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Frequently Asked Questions

  1. What are periodontal diseases?

    Periodontal diseases are conditions that can have damaging effects to the gums, supporting bone tissue, and ligaments that anchor the teeth in place.
  2. How is a periodontist different from a dentist?

    A periodontist is a dental professional who has received additional training that certifies them to specialize in periodontic procedures and treatments. After the completion of dental school and additional hospital experience, most periodontists complete three or more years of postdoctoral education.
  3. When do dentists refer patients to periodontists?

    Patients are referred by their general dentist to a periodontist to guarantee they receive the best quality of care for conditions that require a more specialized degree of expertise.
  4. How do my general dentist and periodontist work together to treat me?

    Your general dentist and periodontist will work together from the point of initial development of dental treatment plans, to completion of care including any reconstructive procedures.  Once oral health has been achieved they typically continue to communicate through ongoing post-treatment maintenance and care.

        FAQ's about Gingivitis, Periodontitis and Gum Recession

  1. What is gingivitis?

    Gingivitis is inflammation of the gums, usually caused by a negative reaction to the bacterial biofilm that grows on the surface of the teeth sometimes referred to as plaque.
  2. What are symptoms of gingivitis?

    Puffy, red, swollen, bleeding gums are common signs of gingivitis.
  3. How is gingivitis detected?

    Simple visual examination can reveal the signs of gingivitis. Rubbing on the gumline may also cause minor bleeding.
  4. What is periodontitis?

    Advanced gingivitis occurs when inflammation advances deeper into the gumline causing loss of supporting bone tissue , the disease is then called periodontitis.
  5. Does gingivitis lead to periodontitis?

    Gingivitis does not always develop into periodontitis, however it is highly uncommon for periodontitis not to be preceded by some form gingivitis.
  6. What are common symptoms of periodontitis?

    Early periodontitis might not have any symptoms. Eventually bad breath (halitosis), increasing space between the teeth, loose teeth or severe aching pain around the teeth may be experienced by the patient. Also, abscess can form between the roots and gums or jaw bone in advanced cases.
  7. How is periodontitis normally detected?

    Your periodontist will examine your mouth, checking for diseased tissue and gum recession, evaluate your bite alignment and check for any loosening teeth. A small measuring instrument will be gently placed between the teeth roots and gums to determine the depth of those spaces. Sometimes X-rays will be taken.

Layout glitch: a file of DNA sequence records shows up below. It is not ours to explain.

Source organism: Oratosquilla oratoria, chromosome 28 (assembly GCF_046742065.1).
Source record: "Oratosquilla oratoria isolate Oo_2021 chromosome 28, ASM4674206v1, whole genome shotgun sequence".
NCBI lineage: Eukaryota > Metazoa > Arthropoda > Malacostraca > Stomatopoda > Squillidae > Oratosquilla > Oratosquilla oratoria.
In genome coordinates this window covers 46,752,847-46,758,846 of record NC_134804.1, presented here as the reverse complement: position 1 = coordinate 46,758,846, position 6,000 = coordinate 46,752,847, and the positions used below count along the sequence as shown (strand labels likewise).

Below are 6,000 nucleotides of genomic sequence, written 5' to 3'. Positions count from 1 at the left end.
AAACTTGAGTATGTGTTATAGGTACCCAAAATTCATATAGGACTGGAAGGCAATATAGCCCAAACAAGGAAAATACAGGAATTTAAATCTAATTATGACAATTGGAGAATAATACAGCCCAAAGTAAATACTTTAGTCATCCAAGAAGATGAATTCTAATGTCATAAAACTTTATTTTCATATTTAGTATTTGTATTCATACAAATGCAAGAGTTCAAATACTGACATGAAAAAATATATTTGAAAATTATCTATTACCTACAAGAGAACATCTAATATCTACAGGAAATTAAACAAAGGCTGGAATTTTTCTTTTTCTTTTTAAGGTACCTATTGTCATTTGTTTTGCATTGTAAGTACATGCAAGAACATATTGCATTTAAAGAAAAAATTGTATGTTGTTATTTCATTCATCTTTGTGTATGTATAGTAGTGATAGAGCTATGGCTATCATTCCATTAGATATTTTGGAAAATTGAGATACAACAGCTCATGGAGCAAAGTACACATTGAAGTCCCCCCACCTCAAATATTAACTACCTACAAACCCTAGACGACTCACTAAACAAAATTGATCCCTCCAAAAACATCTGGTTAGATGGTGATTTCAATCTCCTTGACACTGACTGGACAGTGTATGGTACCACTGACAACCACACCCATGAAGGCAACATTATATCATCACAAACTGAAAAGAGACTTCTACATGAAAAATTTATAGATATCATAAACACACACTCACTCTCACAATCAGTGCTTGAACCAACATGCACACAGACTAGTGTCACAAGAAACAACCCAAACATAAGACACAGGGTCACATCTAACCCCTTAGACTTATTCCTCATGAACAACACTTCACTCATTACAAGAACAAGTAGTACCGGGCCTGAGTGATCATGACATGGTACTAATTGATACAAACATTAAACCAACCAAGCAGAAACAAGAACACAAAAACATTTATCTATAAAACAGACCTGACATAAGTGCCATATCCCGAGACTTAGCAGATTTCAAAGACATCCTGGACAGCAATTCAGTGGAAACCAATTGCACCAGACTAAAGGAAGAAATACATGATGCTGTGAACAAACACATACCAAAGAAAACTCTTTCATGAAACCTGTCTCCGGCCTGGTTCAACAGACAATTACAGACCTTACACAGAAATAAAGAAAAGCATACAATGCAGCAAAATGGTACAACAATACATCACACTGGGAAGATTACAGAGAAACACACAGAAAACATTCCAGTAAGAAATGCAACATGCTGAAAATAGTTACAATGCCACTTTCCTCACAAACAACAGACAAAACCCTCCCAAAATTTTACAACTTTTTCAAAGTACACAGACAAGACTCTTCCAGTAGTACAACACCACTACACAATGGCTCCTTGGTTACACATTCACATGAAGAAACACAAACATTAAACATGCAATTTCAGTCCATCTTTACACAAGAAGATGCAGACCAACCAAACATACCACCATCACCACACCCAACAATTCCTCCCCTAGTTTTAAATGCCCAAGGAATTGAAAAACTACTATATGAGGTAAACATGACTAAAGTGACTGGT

8. How does periodontitis cause tooth loss?

    Loss of tooth supporting bone tissue is a common symptom of periodontitis. If not treated, patients may experience unbearable pain combined with uncomfortably loose or abscessed teeth.
  9. What is gum recession?

    Recession is a condition characterized by movement of the gumline away from the tooth crown.
  10. What are common symptoms of gum recession?

    Tooth roots that are exposed or sensitive to temperature, sweets or touch, increased build up of debris or calculus on the roots, or root decay all are symptoms of recession.
  11. How is gum recession detected?

    Direct measurements of recession can be made in the mouth with small, precision instruments..
  12. How does gum recession affect teeth?

    When the roots of teeth are exposed, their susceptibility to decay and periodontal disease is significantly increased. It's also responsible for loss of supporting bone tissue which causes teeth to become loose.
  13. Can a misaligned bite be related periodontal disease?

    Bite problems can cause significant loss of supporting bone tissue, and in some cases advanced periodontitis might even speed up the process.

About Dr. Satlin

Dr. Satlin graduated from the University of California at Santa Barbara with a Bachelor of Sciences degree. He received his D.D.S. from the prestigious Arthur Dugoni School of Dentistry at the University of the Pacific and went on to the University of Southern California for his residency in Periodontics. Dr. Satlin received the annual student award for outstanding achievements in periodontics from the American Academy of Periodontology and is board certified. more

Contact Us

Andrew M. Satlin, DDS, Inc.

Wilshire West Medical Tower
11645 Wilshire Boulevard, Suite 1001 Los Angeles, CA 90025
New Patients: (310) 907-5912
Current Patients: (310) 826-7863
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